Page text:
From the 1650’s onward, the famous gardens at Sayes Court, especially during the summer, received a constant stream of visitors, from the Evelyn family friends to the court elite and royalty. Our own modest tour in my two most recent posts had to omit much detail, and did not include Evelyn’s private garden, or the house itself. There is also still much to tell, as well as some unsolved mysteries, about how the garden evolved over the decades, especially in the 1680’s when Evelyn radically altered the oval garden. How do we know about this? Thanks mostly to John Evelyn’s own writings and plans, but also to the steady trickle of interest and archival research into Sayes Court and Evelyn’s role in the development of science and society in the seventeenth century. This trickle seems to have grown into something of a torrent since the turn of the millennium. In 2001, for example, there was a well-attended two-day conference at the British Library, “John Evelyn and his milieu”, which gathered together researchers from all over the world. Unbeknownst to me, there was definitely something in the air when I first started wondering about that old mulberry in the park!
Ironically, at the same time as I started to learn about the historical importance of the house and gardens at Sayes Court, proposals had been drawn up to build a horrendous huddle of high rise (up to 40 storeys), high density (3,500 “residential units”) tower blocks on the site of Convoys Wharf, which now covers Evelyn’s “Elysium” and the adjoining docks of the former King’s Yard. This so-called “development” scheme is blatantly designed to maximise profit for the present owners, Hong-Kong based company Hutchison-Whampoa. If it gets the go-ahead it will be a new low water-mark in social and historical exclusion. The docks have been linked for centuries to the general prosperity of Deptford. It’s no secret that the area has declined since their closure. How many local people could afford to buy an apartment at Convoys Wharf with a starting price of nearly £300,000? Not only does this proposal threaten to sever the site’s social links with the local community, it also looks set to destroy or bury for ever what remains of its history. Over the past three months, trenches have been excavated all over the site, as a “developer-led” archaeological investigation has been carried out.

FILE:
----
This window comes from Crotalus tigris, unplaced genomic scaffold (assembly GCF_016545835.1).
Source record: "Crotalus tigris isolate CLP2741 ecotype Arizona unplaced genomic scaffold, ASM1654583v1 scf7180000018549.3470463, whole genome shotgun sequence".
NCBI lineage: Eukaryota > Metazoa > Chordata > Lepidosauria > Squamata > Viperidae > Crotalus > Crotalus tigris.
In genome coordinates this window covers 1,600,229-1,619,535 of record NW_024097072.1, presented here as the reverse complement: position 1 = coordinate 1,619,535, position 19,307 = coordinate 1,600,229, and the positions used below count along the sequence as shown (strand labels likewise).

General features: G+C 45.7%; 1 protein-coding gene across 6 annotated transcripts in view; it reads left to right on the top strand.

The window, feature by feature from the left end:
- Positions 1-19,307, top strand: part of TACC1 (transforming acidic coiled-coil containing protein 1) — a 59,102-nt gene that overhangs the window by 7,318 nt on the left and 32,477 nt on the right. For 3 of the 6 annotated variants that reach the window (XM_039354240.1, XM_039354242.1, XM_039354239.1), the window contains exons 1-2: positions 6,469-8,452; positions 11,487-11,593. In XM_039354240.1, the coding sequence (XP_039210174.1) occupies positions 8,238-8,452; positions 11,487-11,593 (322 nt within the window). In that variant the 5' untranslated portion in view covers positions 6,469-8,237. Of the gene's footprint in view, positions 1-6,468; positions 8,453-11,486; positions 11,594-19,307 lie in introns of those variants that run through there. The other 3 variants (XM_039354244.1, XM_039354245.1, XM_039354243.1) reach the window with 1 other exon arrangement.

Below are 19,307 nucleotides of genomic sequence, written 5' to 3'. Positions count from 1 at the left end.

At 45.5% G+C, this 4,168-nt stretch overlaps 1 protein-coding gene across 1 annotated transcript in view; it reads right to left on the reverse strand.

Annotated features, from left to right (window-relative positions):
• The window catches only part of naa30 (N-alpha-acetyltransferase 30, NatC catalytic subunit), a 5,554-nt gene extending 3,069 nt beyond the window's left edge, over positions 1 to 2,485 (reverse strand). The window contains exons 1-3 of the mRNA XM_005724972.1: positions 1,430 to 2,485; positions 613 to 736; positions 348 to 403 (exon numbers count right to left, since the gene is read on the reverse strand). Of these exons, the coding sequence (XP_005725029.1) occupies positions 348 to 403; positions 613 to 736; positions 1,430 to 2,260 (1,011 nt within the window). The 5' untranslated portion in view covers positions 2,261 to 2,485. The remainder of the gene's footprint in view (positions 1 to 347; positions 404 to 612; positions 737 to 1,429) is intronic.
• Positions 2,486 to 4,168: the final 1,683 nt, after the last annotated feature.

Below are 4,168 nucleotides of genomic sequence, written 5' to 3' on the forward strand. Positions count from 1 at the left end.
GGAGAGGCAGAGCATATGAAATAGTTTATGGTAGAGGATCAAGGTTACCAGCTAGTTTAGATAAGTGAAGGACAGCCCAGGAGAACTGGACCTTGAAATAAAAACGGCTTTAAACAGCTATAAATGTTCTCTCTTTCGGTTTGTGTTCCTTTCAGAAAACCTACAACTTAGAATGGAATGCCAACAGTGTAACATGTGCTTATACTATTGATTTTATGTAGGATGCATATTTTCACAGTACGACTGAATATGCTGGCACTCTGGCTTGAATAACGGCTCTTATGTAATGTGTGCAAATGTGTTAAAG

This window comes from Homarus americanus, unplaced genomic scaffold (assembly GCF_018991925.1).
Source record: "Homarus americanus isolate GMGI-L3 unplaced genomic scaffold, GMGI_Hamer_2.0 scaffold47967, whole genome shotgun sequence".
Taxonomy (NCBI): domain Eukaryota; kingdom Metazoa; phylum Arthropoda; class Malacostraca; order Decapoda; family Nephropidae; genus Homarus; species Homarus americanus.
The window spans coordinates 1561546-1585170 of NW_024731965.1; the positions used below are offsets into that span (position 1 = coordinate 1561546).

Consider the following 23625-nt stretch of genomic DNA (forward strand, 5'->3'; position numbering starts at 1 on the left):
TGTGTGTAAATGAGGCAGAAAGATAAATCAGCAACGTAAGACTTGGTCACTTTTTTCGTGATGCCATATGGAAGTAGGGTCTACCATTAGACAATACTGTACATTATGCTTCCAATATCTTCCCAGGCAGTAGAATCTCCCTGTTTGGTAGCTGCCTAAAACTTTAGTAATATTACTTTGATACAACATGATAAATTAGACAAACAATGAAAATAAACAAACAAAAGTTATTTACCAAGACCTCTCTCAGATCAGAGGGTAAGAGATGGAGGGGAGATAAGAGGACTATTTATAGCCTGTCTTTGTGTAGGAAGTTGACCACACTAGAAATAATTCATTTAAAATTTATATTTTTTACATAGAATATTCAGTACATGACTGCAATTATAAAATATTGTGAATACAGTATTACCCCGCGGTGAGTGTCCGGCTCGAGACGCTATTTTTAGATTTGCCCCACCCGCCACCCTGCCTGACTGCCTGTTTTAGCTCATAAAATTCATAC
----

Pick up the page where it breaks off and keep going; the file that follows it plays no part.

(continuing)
Since the dig began in the first week in January, precious little information has been available to the public – still completely barred from the site for so-called “safety reasons”. Finally, just a few days before the end of the dig is due on 9th April, a perfunctory statement has just gone up on the developers’ website.
It seems from this statement that very little remains have been found of either Sayes Court house and gardens, or of the earlier phases of the dockyard.
This is surprising, to say the least. I can’t help wonder who is really calling the shots here. Who decides where the trenches go, and how deep? Who does this history really belong to – a cabal of private interests, or the people of Deptford?